This poor provincial town is my town. There is even a railway running through it and. do you know the trains even bother to stop here sometimes? I heard in the Christian tea rooms recently that some people actually got off and made a tour with an out of date Baedeker guide book, a handsome Indian man, perhaps a doctor, with his well groomed family. Silently they checked off their list all places of interest, before catching the last train back to London. I gathered later that these seemingly normal sightseers were in fact undercover security people who had been despatched to carry out a mission to uncover the source of a fatal ecoli outbreak. This was traced to the Dancing Chicken Food Emporium. Some have since dismissed these claims of undercover agents of the state probing our town dustbins and glossy magazine racks as pure paranoia and tittle-tattle. Later I heard that the source of these dark rumours was quickly carted off to a special clinic that helps the generally feeble minded regain a worthwhile foothold in society. A woman it later transpired had once been mistaken for a cow in a field where she had been picking mushrooms. The fog was thick, the farmer had shouted ‘go on there!’ to her and prodded her with a stick to get her to go into the next field. Terrified by his insistence, she had done as she was told and joined the unconvinced beasts in the other field. They surveyed her with a silent pity and mooed mournfully. It was she who had alerted the authorities to the farmer’s strange behaviour. According to her she had also seen him dancing the sailor’s hornpipe for no reason, in a disused greenhouse at the rear of his property. Apparently he had smashed several valuable terracotta flowerpots in the climax of his dance and had then collapsed exhausted, bringing down a whole row of cherry tomatoes on the way. She who had been mistaken for a cow called the fire brigade, who failed to arrive, because the first fireman down the pole managed to break his leg in such a way that he could not be moved and the rest were trapped upstairs for hours. Meanwhile a car was being torched on the railway embankment and hyena youths were throwing pieces of molten tyre at one another. The rest of the town was fast asleep, no-one was aware that the fat woman had been taken for a freisian and that the farmer was sprawled like Goliath amidst a carnage of broken canes and netting.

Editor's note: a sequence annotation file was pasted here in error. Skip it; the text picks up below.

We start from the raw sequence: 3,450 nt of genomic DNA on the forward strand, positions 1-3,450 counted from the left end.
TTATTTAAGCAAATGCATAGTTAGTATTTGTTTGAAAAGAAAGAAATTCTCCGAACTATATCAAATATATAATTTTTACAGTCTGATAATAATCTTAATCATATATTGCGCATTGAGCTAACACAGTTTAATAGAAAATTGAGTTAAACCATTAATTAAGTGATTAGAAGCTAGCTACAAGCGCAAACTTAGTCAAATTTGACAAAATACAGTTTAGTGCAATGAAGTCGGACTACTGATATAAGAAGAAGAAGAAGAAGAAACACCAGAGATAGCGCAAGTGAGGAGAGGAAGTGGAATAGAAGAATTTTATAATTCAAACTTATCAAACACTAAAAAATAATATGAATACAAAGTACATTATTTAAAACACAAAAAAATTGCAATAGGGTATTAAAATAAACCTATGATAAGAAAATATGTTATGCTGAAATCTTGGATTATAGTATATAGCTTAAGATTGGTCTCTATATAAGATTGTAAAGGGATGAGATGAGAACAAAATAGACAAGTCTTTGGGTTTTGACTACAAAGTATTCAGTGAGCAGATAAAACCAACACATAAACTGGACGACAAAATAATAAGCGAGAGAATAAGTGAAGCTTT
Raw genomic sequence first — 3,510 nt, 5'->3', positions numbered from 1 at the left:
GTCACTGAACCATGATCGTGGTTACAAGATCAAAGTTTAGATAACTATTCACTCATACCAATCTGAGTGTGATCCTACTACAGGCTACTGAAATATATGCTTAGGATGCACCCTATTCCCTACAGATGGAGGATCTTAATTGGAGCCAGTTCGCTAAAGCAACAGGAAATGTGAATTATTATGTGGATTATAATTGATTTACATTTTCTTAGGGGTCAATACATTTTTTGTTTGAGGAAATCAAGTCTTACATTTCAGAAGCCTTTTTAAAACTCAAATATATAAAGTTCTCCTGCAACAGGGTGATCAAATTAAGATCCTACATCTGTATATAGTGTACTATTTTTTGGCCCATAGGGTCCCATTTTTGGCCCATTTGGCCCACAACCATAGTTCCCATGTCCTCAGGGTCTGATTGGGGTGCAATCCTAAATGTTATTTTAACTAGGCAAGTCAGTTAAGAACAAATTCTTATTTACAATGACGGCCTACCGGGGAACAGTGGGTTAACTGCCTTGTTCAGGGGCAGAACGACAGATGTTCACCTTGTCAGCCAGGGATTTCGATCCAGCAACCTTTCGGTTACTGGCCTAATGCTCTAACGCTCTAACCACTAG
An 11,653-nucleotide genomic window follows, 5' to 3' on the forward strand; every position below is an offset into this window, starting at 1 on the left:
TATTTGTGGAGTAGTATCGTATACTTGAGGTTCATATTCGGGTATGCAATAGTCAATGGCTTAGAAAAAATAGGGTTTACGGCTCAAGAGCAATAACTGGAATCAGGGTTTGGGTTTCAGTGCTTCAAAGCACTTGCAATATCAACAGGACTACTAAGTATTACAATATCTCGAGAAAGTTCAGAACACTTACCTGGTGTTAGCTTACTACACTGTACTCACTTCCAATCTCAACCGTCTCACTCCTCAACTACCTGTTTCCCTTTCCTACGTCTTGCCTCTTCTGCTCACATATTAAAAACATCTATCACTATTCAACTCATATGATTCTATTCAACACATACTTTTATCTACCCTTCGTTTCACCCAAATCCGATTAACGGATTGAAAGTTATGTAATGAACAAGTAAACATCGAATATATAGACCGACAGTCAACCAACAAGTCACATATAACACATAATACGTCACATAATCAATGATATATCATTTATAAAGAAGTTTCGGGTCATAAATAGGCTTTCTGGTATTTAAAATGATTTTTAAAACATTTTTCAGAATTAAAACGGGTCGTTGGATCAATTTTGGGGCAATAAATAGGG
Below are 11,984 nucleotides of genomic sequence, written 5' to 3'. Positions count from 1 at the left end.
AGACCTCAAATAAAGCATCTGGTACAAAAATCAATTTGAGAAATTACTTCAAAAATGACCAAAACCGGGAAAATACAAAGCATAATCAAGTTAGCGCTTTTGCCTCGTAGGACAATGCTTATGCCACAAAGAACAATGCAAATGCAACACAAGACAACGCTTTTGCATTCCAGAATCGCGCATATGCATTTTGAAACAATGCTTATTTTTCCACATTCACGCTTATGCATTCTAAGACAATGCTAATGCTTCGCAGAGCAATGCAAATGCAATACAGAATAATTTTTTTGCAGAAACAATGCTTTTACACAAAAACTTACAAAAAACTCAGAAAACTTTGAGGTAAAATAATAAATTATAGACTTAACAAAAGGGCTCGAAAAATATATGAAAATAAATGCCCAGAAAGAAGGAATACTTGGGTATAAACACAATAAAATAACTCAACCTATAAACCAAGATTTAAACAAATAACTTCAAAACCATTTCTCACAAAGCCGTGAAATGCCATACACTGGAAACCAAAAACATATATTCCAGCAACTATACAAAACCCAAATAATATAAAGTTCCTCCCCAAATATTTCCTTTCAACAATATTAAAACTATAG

I notice no one seems to approach me anymore, other than to ask for money which I most certainly do not owe them. Sometimes they get quite beside themselves, and lash out with invective like sharpened sticks. Their narrow faces are governed by generations of intolerance, envy, and cunningly veiled rapacious greed. However they all say ‘good morning’ to each other and talk endlessly about the weather. Above the town the rook masses, unconcerned, construct their elaborate nests. How moving when their melancholy cries net the trees spring greenery. But few bother to look up and acknowledge those strutting toilers. When I pass the Pink Moon I like to stand on the trapdoors which cover the pit down which they used to carry the oak kegs of beer long  ago. I like the sense of standing over that space, knowing that at any moment those doors might suddenly give and send me plunging into the beery murk. But they never do, and calmly I enter, order my drink from the same barman who eyes me suspiciously, as his hands move towards a dirty glass which he cursorily washes on a grey mechanical brush spinning drearily over the sink. No one ever seems to stay in the rooms above the pub. The heavy black keys are always hanging motionless on the rack behind the bar. A few hunched loners play cards in the back room as world weary flies throw themselves pointlessly against the grimy panes, and a blackboard above the bar brazenly screams ‘salsa night’ in coloured chalk. Once I found a child’s tooth at the bottom of my glass.